In honor of Salvador Dalí's birthday, we look back on the artist's most epic collabs
Whether or not you’re an art nerd, you’ve probably heard of Salvador Dalí. The Spanish artist, who was born on May 11th, 1904, is most famous for his surreal landscapes — which included everything from melting clocks to shapeshifting worlds. Dalí was a little bit of everything: a painter, sculptor, filmmaker, and one of the first performance artists in history. He’s created everything from lobster clocks to lobster dresses, and was responsible for bringing the surrealism of the French to the masses.
Through his work in fashion, art, and even food, Dalí made a name for himself that has lasted well past his death in 1989. In honor of the icon’s birthday, we’ve rounded up six of his most iconic collaborations, from fashion to film. Welcome to the wonderful world of Dalí.
1That one time he made a movie with Walt Disney.
If you want to watch something visually overwhelming, entrancing, and of course, trippy, then leave it to Disney and Dalí to blow your mind. Back in 1946, Dalí signed a contract to put out a film with Disney, but the short wasn’t completed until 58 years later.
Released in 2003, Destino chronicles the relationship of a woman and Chronos, the personification of time. Dalí described the film to press as “a magical exposition of the problem of life in the labyrinth of time,” and he spent three months working eight hours a day on the film. The project, unfortunately, never came to fruition in either Dalí or Disney’s lifetime. Instead, it was finished posthumously by a team of animators and a director in France.
2When he did a dream sequence for Hitchcock,
In a Hitchcock movie about psychoanalysis, it makes sense to have a trippy, otherworldly dream sequence thrown in, right? And who better to work with the master of suspense than the master of surrealism? Dalí was enlisted to help create the stunning scene above, and the results are nothing short of huh?! Even if you didn’t know Dalí was responsible for this magic, it only takes one watch to realize that, of course he is!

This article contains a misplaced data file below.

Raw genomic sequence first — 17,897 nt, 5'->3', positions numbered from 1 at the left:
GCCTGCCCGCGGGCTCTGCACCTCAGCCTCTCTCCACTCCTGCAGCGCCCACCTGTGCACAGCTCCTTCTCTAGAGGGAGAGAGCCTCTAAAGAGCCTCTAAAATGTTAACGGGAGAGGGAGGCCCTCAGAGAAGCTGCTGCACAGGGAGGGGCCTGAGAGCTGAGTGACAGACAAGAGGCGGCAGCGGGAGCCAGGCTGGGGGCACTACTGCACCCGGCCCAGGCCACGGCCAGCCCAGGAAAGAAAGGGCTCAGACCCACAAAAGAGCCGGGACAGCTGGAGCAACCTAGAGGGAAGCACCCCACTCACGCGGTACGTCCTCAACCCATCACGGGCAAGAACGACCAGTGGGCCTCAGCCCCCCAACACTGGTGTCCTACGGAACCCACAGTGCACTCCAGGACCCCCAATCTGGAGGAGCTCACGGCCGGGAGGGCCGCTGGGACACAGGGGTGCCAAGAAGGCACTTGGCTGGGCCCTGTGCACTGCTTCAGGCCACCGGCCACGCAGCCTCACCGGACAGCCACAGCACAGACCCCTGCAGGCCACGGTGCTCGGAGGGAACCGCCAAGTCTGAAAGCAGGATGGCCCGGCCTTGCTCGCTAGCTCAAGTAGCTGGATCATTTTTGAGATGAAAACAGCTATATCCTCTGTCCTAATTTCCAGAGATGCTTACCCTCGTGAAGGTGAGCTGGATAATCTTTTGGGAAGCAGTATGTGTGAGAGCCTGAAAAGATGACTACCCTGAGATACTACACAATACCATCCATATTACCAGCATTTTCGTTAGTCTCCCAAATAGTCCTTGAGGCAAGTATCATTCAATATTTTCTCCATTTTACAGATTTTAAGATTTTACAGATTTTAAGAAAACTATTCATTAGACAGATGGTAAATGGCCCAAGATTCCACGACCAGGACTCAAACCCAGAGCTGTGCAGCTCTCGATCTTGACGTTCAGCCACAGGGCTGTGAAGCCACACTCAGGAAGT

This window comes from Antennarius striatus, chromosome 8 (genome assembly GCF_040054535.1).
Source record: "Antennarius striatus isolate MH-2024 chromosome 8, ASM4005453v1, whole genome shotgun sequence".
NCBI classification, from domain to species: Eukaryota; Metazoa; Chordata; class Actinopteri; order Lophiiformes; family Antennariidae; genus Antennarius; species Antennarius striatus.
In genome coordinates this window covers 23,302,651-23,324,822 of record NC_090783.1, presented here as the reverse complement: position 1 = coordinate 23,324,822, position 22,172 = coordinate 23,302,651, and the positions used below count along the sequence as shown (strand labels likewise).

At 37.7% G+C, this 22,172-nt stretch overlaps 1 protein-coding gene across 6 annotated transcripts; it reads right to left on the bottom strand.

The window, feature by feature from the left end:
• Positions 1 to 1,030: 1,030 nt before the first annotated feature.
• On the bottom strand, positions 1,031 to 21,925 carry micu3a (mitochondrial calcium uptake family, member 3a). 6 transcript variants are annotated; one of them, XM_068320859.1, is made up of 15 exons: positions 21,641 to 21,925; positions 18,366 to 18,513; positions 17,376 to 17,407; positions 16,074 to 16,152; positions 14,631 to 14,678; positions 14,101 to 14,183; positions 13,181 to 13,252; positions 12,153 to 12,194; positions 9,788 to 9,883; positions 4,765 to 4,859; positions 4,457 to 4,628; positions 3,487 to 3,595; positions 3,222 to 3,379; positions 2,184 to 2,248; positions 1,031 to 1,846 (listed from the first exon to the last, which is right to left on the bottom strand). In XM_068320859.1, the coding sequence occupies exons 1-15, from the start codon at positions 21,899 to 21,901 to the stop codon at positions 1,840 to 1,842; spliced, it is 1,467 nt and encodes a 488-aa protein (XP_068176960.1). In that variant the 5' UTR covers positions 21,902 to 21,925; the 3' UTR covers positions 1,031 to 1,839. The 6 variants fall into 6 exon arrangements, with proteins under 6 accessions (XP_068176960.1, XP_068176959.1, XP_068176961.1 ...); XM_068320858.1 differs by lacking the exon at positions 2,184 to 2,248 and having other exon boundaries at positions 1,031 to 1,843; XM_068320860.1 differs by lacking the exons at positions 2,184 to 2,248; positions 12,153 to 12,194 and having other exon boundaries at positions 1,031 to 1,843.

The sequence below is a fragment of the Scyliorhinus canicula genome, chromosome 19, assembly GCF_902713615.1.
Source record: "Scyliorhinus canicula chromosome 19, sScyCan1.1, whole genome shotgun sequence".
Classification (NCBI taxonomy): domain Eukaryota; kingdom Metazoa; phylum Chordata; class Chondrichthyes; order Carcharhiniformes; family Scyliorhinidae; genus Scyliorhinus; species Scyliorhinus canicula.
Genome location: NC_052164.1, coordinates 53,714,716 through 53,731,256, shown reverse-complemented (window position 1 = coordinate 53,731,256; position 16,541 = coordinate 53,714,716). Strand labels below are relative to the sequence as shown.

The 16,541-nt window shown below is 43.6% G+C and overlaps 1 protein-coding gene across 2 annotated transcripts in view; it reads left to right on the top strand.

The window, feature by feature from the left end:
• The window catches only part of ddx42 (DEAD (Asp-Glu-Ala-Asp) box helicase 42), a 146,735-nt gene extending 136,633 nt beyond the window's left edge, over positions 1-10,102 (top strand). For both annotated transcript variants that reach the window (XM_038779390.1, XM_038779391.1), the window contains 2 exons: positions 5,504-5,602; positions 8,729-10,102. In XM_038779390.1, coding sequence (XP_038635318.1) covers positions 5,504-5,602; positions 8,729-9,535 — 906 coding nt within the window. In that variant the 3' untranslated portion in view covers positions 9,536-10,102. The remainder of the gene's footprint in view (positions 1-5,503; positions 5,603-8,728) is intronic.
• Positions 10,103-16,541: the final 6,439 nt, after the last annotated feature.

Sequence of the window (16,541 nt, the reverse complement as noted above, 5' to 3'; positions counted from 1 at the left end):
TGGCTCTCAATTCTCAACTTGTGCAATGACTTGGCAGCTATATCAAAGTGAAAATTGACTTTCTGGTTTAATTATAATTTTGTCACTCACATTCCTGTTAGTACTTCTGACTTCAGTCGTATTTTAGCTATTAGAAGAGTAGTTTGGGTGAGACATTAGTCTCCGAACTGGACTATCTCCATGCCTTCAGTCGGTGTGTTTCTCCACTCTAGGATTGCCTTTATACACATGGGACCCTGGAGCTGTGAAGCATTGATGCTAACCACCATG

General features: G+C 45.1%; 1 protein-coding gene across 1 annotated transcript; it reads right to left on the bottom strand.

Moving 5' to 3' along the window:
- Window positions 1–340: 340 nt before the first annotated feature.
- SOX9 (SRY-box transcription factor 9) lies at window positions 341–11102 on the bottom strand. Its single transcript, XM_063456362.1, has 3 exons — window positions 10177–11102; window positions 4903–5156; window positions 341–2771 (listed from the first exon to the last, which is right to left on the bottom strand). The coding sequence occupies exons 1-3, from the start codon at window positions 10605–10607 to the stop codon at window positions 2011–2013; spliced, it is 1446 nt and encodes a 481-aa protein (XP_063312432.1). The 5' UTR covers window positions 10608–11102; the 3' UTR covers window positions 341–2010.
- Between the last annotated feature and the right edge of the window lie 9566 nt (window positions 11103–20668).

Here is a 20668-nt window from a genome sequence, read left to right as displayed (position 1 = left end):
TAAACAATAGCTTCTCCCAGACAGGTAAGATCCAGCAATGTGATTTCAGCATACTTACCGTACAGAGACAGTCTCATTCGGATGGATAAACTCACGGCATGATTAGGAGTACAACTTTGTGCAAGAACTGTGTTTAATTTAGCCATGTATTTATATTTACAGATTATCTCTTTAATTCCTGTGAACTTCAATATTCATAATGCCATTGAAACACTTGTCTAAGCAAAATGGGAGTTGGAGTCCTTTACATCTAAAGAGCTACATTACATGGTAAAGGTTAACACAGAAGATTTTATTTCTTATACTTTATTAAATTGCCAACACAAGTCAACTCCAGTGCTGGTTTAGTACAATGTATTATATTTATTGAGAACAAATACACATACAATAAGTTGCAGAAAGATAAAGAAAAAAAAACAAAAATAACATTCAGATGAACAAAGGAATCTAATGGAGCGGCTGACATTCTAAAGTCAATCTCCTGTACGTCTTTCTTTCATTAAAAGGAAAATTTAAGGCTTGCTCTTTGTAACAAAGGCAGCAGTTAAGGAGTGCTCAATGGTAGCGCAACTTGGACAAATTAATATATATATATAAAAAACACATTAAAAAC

The scene is described as…
If that’s not Dalí as hell, then we’re not sure what is.
3His work with Schiaparelli.
Dalí wasn’t just a painter; he was an artist, dabbling in anything and everything creative, not excluding fashion. And in one of the most epic and legendary collaborations of all time, Dalí teamed up with legendary designer Elsa Schiaparelli. The duo created some incredible clothing, but the most notable of all happened in 1937, when they created the lobster dress. Yes, like Dalí’s classic lobster phone, but on a dress. The simple white dress featured a crimson lobster painted on the skirt by Dalí, and it’s the most famous garment that the duo created.
4When Dalí designed a ballet.
Dalí was hired to design a set and costumes for Léonide Massine’s one-act ballet Bacchanale, and the results are pretty damn Dalí. In his book The One and Only: The Ballet Russe De Monte Carlo, Jack Anderson describes the scene of the ballet. He says,
This was the first of nine ballets to be produced by Dalí, and his first working with Les Ballets Russes de Monte Carlo.
5That one time he designed the logo for Chupa Chups.
Although the the Catalan lollipop has been around since 1958, it wasn’t until over a decade later that the candy got the look we now recognize. The brand was the first to put a sweet on a stick, but it owes some of the credit to a special artist who helped to redesign the logo. And yes, of course we’re talking about Dalí!
Dalí created the classic daisy logo we’re familiar with today. He also advised that they put the logo at the top of the candy, so it could always be viewed intact. The logo has barely changed at all since the Dalí days.
6When he casually worked with Harper’s Bazaar.
Dalí collaborated with Harper’s Bazaar for an epic dose of fashion illustrations, which merged his infamous and surreal world with that of the elegant fashion industry. The results are both stunning and vaguely unnerving — something Dalí manages unlike most.
One such image features two elongated women wearing evening gowns — one with a mask of roses and a plaster girdle; the other looking off into the distance, with a girdle of coral surrounding her waist. Dalí even posed with his wife and muse Gala for the magazine, putting himself into the landscape he portrays.